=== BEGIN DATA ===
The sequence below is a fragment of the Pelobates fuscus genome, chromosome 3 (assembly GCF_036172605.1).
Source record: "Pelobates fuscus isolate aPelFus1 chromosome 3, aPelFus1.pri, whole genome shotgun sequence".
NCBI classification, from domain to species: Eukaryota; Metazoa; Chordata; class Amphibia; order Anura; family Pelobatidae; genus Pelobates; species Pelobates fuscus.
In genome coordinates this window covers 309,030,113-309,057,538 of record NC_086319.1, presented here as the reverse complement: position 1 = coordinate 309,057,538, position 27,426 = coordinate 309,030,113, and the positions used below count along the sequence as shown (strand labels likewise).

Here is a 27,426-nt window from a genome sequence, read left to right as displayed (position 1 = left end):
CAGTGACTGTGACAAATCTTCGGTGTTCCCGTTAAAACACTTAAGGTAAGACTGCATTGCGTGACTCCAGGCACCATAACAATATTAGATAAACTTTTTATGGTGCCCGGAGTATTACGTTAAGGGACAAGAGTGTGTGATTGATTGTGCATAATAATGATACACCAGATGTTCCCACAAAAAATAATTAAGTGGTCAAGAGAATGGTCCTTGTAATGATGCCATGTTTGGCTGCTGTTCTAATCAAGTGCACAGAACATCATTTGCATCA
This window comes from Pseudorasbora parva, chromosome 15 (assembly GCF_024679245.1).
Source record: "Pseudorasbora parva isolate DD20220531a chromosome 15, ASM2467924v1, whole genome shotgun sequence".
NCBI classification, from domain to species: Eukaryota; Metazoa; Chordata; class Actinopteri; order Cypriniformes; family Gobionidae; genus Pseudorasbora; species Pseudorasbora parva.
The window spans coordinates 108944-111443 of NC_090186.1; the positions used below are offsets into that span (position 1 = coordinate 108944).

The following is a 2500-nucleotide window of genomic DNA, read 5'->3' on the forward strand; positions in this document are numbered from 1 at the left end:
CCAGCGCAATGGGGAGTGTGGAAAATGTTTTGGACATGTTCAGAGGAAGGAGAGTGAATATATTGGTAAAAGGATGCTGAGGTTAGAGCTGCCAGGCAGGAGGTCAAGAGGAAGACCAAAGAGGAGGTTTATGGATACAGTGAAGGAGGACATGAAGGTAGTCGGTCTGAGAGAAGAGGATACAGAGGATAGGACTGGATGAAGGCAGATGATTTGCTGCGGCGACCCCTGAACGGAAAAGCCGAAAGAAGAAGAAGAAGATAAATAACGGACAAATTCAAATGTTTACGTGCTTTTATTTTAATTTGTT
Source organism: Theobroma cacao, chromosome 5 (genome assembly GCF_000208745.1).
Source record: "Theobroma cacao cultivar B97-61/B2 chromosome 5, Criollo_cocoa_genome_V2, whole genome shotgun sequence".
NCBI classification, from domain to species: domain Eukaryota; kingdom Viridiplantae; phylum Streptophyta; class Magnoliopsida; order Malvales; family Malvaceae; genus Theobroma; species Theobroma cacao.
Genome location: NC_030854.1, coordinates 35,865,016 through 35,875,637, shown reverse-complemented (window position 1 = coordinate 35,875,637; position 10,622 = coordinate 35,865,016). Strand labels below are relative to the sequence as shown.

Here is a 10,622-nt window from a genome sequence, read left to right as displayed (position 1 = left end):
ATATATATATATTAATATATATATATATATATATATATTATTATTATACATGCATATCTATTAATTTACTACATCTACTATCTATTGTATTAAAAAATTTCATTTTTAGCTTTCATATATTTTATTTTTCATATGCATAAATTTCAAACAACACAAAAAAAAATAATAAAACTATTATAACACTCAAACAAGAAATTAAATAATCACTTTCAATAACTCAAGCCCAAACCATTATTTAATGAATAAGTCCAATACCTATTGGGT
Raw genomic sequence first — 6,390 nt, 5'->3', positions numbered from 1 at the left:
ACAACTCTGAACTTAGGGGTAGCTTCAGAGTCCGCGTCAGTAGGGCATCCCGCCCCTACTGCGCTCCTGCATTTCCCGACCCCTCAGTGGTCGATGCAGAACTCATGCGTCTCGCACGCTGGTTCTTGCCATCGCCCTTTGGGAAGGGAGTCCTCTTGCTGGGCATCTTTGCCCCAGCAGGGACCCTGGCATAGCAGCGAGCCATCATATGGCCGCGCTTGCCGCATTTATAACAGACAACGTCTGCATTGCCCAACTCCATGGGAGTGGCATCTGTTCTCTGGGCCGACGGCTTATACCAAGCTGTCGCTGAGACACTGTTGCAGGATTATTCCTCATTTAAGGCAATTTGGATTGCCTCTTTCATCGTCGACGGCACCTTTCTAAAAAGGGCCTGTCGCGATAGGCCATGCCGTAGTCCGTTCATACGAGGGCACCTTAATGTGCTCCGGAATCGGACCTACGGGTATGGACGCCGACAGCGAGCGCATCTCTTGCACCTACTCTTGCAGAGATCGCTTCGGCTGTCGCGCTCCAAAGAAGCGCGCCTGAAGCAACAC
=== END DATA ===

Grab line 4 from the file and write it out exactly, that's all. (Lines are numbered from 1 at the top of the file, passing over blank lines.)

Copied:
In genome coordinates this window covers 309,030,113-309,057,538 of record NC_086319.1, presented here as the reverse complement: position 1 = coordinate 309,057,538, position 27,426 = coordinate 309,030,113, and the positions used below count along the sequence as shown (strand labels likewise).